GPS collars have greatly increased the accuracy of scores. Prior to the meet each hound is fitted with a numbered GPS collar. The movement of every hound is tracked and recorded throughout the entire hunt. Following the hunt, the hound tracks are uploaded into a mapping program and judges are provided with the data. Judges and scorers utilize the GPS data in two ways. Judges, who are unsure of a particular call, reference the hound number, track and waypoint to confirm the accuracy of a call. Scorers use the data to help the judges correct inaccurate or disputed hound numbers. [Of course the GPS collars also play a crucial role in helping the staff bring every hound safely home.]

“This is the second year that the Belle Meade Performance Trials have utilized the online scoring system in conjunction with the GPS collars,” said Gunnell. “I can tell you, hands-down, this system has made us better. Our scores are more accurate, giving us a fairer competition, and we get results much faster  which means we can celebrate our winners as close to real time as possible.”

Performance Trials Make Fox Hunting Better

Primarily, performance trials give Masters and huntsmen an opportunity to evaluate hounds and improving breeding. In other words, the Performance Trial will help you build a stronger, more talented pack. Secondly, Performance Trials create connections between hunts, and more importantly, the individuals in those hunts. These connections are critical in helping preserve our sport and traditions. When multiple hunts come together for a performance trial, members become a real part of a larger community rather than viewing fox hunting through the myopic lens of their home hunt.  Much as the MFHA has worked to connect and empower the fox hunting community at the top level, these informal connections empower our sport at its grass roots helping individuals see the “bigger picture.”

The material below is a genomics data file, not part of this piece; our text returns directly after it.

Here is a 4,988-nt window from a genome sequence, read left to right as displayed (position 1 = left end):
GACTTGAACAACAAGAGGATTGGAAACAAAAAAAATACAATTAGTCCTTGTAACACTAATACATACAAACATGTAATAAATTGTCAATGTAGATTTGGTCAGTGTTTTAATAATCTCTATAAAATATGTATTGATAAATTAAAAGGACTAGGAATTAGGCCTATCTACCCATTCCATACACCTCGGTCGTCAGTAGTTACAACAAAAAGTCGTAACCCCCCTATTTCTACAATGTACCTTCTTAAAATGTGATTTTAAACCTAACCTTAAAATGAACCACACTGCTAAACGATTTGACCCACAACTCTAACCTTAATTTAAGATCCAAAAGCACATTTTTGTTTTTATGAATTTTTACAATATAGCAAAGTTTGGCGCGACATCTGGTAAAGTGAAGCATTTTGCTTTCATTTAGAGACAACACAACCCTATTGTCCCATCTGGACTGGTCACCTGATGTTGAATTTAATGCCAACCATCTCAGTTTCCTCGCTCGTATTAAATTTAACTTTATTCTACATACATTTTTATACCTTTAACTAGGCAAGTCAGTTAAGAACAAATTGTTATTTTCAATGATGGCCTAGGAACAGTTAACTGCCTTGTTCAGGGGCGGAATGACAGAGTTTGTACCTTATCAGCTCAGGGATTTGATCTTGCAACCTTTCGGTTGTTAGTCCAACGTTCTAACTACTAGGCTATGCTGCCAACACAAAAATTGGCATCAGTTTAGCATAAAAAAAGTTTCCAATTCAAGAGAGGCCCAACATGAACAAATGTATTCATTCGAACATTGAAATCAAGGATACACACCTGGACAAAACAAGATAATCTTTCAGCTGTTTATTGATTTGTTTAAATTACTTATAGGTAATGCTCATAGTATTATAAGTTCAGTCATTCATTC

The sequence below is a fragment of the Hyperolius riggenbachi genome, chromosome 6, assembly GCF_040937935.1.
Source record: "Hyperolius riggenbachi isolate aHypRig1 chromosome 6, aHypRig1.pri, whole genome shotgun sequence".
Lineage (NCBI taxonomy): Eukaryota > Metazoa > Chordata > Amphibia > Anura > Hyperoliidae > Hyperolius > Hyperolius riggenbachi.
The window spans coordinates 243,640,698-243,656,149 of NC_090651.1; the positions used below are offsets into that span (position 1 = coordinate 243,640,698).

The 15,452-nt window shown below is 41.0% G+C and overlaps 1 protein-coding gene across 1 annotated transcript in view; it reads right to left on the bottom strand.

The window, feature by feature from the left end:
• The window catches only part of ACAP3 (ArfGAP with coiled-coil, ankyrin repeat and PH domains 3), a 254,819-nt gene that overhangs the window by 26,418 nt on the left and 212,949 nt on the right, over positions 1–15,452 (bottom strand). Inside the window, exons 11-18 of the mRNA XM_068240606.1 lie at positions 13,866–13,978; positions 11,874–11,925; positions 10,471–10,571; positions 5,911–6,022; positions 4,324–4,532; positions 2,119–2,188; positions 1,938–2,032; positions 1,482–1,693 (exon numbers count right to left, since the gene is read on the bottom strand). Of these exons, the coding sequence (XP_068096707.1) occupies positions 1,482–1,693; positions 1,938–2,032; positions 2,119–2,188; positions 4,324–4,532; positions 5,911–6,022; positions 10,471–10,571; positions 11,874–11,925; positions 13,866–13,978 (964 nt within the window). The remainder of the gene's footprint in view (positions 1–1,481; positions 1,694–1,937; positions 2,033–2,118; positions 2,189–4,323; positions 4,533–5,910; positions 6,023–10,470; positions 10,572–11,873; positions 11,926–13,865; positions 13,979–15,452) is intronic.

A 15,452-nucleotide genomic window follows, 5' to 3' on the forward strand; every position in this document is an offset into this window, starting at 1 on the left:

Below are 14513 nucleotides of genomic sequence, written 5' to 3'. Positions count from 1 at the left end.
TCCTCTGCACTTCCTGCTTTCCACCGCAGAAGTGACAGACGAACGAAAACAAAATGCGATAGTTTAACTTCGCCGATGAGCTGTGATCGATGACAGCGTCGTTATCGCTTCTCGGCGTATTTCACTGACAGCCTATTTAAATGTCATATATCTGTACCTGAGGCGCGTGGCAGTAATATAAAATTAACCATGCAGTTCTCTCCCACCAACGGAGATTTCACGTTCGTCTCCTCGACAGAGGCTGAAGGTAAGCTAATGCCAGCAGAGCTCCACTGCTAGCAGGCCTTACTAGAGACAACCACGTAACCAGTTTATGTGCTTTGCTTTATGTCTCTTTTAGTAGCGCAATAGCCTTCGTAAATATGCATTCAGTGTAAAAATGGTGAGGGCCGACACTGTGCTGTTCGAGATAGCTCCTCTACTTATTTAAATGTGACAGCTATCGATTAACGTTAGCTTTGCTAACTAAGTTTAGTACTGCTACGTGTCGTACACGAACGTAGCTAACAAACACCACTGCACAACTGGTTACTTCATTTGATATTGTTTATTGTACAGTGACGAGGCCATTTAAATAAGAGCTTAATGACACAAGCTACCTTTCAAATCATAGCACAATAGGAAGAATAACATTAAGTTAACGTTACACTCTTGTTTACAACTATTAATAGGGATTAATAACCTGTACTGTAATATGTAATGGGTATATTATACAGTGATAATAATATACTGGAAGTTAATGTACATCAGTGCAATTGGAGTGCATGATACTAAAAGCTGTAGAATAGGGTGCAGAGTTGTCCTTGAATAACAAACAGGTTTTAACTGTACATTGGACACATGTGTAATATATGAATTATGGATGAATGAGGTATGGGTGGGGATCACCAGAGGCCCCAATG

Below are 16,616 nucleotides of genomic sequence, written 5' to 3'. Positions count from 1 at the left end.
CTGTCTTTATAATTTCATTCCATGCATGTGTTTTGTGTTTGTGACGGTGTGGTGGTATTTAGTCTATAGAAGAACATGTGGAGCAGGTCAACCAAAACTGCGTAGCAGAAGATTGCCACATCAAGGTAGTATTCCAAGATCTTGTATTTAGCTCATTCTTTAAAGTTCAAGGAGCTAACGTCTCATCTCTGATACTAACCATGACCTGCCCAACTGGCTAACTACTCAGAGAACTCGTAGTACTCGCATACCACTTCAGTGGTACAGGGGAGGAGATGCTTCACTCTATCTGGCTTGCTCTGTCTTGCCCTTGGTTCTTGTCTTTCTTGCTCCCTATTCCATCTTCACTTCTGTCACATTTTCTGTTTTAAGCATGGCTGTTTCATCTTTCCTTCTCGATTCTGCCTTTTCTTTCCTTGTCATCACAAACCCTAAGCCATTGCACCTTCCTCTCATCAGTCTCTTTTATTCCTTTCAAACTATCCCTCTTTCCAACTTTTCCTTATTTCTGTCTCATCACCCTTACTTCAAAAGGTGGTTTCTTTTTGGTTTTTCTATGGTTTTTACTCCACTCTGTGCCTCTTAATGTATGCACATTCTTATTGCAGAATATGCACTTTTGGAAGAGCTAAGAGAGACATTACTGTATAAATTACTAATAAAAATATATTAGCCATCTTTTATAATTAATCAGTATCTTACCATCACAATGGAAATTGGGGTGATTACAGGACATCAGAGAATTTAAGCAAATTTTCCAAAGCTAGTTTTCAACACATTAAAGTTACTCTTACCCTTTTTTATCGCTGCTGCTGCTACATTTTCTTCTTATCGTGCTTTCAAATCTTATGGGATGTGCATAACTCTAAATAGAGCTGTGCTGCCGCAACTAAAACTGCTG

Technology is playing a key role in taking the performance trial to a new level. Technology not only improves the accuracy of scores and adds to the fairness of competition, it also makes it easier for Hunts to hold performance trials because it reduces the resources needed for manual scoring along with the frustration that comes with manual methodology. Bottom line: Technology takes the pain out of managing performance trials. At the same time technology can be used to create an ongoing, online database of hound performance that has the potential to elevate and enhance the quality of packs and fox hunting in North America.

Jeb Blount is the bestselling author of People Buy You: The Real Secret to What Matters Most in Business. He has been hunting at Belle Meade since childhood, along with his parents, siblings and most recently, his son.